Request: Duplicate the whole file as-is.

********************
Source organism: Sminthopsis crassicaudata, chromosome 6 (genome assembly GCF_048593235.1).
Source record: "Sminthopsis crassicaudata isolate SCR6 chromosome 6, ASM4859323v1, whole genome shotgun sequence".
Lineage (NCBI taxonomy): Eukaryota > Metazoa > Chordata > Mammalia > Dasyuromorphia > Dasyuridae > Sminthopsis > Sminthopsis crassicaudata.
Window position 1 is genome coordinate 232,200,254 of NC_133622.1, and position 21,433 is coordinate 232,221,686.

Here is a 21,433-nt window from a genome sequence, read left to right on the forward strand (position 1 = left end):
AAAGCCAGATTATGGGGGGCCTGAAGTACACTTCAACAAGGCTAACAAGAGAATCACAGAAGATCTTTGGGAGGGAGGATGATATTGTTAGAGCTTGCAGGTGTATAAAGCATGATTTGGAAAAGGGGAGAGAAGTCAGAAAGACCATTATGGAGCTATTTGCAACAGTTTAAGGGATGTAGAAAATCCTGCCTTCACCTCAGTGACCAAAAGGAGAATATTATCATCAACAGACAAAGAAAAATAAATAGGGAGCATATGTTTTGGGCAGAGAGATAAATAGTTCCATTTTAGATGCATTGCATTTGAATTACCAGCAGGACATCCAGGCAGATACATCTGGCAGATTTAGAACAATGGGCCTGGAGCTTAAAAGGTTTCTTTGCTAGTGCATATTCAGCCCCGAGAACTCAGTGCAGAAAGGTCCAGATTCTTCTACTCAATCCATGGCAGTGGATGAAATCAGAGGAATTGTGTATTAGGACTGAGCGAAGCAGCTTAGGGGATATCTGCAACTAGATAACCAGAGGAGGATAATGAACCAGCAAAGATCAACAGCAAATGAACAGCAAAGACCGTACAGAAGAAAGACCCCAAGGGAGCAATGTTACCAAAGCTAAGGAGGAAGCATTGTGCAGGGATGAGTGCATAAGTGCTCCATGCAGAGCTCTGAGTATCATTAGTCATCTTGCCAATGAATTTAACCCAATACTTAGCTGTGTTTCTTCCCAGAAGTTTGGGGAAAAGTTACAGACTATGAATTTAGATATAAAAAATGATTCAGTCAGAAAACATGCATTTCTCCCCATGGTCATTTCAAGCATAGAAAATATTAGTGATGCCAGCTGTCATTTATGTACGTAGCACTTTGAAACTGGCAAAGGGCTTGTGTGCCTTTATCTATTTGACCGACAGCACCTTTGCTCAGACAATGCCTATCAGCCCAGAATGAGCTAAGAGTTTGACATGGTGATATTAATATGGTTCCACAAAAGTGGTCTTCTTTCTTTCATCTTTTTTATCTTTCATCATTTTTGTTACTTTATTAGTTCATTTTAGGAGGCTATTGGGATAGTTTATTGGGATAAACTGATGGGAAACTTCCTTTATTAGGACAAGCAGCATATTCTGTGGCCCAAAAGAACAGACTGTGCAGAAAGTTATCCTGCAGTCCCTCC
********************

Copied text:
Source organism: Sminthopsis crassicaudata, chromosome 6 (genome assembly GCF_048593235.1).
Source record: "Sminthopsis crassicaudata isolate SCR6 chromosome 6, ASM4859323v1, whole genome shotgun sequence".
Lineage (NCBI taxonomy): Eukaryota > Metazoa > Chordata > Mammalia > Dasyuromorphia > Dasyuridae > Sminthopsis > Sminthopsis crassicaudata.
Window position 1 is genome coordinate 232,200,254 of NC_133622.1, and position 21,433 is coordinate 232,221,686.

Here is a 21,433-nt window from a genome sequence, read left to right on the forward strand (position 1 = left end):
AAAGCCAGATTATGGGGGGCCTGAAGTACACTTCAACAAGGCTAACAAGAGAATCACAGAAGATCTTTGGGAGGGAGGATGATATTGTTAGAGCTTGCAGGTGTATAAAGCATGATTTGGAAAAGGGGAGAGAAGTCAGAAAGACCATTATGGAGCTATTTGCAACAGTTTAAGGGATGTAGAAAATCCTGCCTTCACCTCAGTGACCAAAAGGAGAATATTATCATCAACAGACAAAGAAAAATAAATAGGGAGCATATGTTTTGGGCAGAGAGATAAATAGTTCCATTTTAGATGCATTGCATTTGAATTACCAGCAGGACATCCAGGCAGATACATCTGGCAGATTTAGAACAATGGGCCTGGAGCTTAAAAGGTTTCTTTGCTAGTGCATATTCAGCCCCGAGAACTCAGTGCAGAAAGGTCCAGATTCTTCTACTCAATCCATGGCAGTGGATGAAATCAGAGGAATTGTGTATTAGGACTGAGCGAAGCAGCTTAGGGGATATCTGCAACTAGATAACCAGAGGAGGATAATGAACCAGCAAAGATCAACAGCAAATGAACAGCAAAGACCGTACAGAAGAAAGACCCCAAGGGAGCAATGTTACCAAAGCTAAGGAGGAAGCATTGTGCAGGGATGAGTGCATAAGTGCTCCATGCAGAGCTCTGAGTATCATTAGTCATCTTGCCAATGAATTTAACCCAATACTTAGCTGTGTTTCTTCCCAGAAGTTTGGGGAAAAGTTACAGACTATGAATTTAGATATAAAAAATGATTCAGTCAGAAAACATGCATTTCTCCCCATGGTCATTTCAAGCATAGAAAATATTAGTGATGCCAGCTGTCATTTATGTACGTAGCACTTTGAAACTGGCAAAGGGCTTGTGTGCCTTTATCTATTTGACCGACAGCACCTTTGCTCAGACAATGCCTATCAGCCCAGAATGAGCTAAGAGTTTGACATGGTGATATTAATATGGTTCCACAAAAGTGGTCTTCTTTCTTTCATCTTTTTTATCTTTCATCATTTTTGTTACTTTATTAGTTCATTTTAGGAGGCTATTGGGATAGTTTATTGGGATAAACTGATGGGAAACTTCCTTTATTAGGACAAGCAGCATATTCTGTGGCCCAAAAGAACAGACTGTGCAGAAAGTTATCCTGCAGTCCCTCC